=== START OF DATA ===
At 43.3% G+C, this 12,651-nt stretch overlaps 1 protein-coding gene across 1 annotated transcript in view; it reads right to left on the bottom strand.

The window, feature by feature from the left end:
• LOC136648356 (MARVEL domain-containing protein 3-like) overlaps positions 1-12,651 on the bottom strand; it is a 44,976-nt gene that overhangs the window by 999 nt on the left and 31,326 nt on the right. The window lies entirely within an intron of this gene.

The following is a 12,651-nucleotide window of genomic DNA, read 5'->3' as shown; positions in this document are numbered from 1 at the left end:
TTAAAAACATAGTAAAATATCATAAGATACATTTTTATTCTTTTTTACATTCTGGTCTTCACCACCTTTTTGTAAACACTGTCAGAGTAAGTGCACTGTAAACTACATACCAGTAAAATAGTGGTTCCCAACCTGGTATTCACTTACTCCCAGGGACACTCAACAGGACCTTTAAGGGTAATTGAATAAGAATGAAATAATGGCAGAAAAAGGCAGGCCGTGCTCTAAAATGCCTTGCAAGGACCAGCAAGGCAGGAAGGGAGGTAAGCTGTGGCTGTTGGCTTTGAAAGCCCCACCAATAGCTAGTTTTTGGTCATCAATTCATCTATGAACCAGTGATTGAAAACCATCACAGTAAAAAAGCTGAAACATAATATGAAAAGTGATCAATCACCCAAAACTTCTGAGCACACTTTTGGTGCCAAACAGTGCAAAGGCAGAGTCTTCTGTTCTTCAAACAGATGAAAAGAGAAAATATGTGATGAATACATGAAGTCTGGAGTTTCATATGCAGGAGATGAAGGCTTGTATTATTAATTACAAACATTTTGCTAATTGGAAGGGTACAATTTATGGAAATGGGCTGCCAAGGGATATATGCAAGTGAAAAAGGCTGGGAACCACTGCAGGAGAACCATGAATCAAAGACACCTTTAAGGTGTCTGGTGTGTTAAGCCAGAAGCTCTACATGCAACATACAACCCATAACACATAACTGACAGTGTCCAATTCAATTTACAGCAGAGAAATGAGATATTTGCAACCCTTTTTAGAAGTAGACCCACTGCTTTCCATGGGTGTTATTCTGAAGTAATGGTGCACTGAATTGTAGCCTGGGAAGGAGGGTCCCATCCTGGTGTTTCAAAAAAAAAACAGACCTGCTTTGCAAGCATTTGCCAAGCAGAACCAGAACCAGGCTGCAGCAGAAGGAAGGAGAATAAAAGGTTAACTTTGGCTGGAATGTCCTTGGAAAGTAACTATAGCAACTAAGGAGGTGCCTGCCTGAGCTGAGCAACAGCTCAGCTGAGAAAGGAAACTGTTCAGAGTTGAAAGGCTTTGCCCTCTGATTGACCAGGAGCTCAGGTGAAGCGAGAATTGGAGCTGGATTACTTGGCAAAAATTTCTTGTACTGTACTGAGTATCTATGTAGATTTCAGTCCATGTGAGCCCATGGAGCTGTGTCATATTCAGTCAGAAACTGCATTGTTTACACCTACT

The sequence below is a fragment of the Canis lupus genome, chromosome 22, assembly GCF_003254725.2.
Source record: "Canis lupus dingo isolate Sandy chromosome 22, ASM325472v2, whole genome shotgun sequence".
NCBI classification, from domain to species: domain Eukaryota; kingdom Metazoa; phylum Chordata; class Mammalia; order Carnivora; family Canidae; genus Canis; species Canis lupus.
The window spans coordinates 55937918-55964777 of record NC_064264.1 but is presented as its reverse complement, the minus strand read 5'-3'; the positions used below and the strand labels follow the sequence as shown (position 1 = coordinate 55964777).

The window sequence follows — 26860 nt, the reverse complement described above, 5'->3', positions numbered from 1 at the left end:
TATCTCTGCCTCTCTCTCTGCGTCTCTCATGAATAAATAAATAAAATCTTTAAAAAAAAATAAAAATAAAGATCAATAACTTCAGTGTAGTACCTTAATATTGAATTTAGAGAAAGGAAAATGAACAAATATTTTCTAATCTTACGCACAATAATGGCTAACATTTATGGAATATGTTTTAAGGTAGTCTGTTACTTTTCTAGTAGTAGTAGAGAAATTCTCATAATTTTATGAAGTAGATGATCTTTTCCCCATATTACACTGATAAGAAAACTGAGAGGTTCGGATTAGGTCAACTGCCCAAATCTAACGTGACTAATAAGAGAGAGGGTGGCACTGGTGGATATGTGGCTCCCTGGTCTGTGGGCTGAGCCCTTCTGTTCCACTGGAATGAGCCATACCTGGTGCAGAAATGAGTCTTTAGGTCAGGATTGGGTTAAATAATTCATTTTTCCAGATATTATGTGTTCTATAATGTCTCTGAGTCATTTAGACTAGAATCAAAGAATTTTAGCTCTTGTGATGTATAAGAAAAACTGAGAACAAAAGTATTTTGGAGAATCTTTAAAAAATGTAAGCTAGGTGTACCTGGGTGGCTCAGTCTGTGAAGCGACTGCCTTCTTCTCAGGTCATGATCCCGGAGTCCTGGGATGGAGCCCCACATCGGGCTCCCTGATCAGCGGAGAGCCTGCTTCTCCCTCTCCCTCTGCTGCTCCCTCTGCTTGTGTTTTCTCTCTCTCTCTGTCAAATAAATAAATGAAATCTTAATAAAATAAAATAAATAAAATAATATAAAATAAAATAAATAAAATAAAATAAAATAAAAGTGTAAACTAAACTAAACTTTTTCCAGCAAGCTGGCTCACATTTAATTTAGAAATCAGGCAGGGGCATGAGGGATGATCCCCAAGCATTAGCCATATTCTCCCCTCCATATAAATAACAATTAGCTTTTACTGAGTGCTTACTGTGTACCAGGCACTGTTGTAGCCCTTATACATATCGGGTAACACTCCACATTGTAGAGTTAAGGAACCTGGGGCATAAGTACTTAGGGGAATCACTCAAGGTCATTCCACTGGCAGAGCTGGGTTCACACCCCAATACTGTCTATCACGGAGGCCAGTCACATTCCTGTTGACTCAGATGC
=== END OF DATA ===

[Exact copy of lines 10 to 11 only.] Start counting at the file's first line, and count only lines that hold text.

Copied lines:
The window sequence follows — 26860 nt, the reverse complement described above, 5'->3', positions numbered from 1 at the left end:
TATCTCTGCCTCTCTCTCTGCGTCTCTCATGAATAAATAAATAAAATCTTTAAAAAAAAATAAAAATAAAGATCAATAACTTCAGTGTAGTACCTTAATATTGAATTTAGAGAAAGGAAAATGAACAAATATTTTCTAATCTTACGCACAATAATGGCTAACATTTATGGAATATGTTTTAAGGTAGTCTGTTACTTTTCTAGTAGTAGTAGAGAAATTCTCATAATTTTATGAAGTAGATGATCTTTTCCCCATATTACACTGATAAGAAAACTGAGAGGTTCGGATTAGGTCAACTGCCCAAATCTAACGTGACTAATAAGAGAGAGGGTGGCACTGGTGGATATGTGGCTCCCTGGTCTGTGGGCTGAGCCCTTCTGTTCCACTGGAATGAGCCATACCTGGTGCAGAAATGAGTCTTTAGGTCAGGATTGGGTTAAATAATTCATTTTTCCAGATATTATGTGTTCTATAATGTCTCTGAGTCATTTAGACTAGAATCAAAGAATTTTAGCTCTTGTGATGTATAAGAAAAACTGAGAACAAAAGTATTTTGGAGAATCTTTAAAAAATGTAAGCTAGGTGTACCTGGGTGGCTCAGTCTGTGAAGCGACTGCCTTCTTCTCAGGTCATGATCCCGGAGTCCTGGGATGGAGCCCCACATCGGGCTCCCTGATCAGCGGAGAGCCTGCTTCTCCCTCTCCCTCTGCTGCTCCCTCTGCTTGTGTTTTCTCTCTCTCTCTGTCAAATAAATAAATGAAATCTTAATAAAATAAAATAAATAAAATAATATAAAATAAAATAAATAAAATAAAATAAAATAAAAGTGTAAACTAAACTAAACTTTTTCCAGCAAGCTGGCTCACATTTAATTTAGAAATCAGGCAGGGGCATGAGGGATGATCCCCAAGCATTAGCCATATTCTCCCCTCCATATAAATAACAATTAGCTTTTACTGAGTGCTTACTGTGTACCAGGCACTGTTGTAGCCCTTATACATATCGGGTAACACTCCACATTGTAGAGTTAAGGAACCTGGGGCATAAGTACTTAGGGGAATCACTCAAGGTCATTCCACTGGCAGAGCTGGGTTCACACCCCAATACTGTCTATCACGGAGGCCAGTCACATTCCTGTTGACTCAGATGC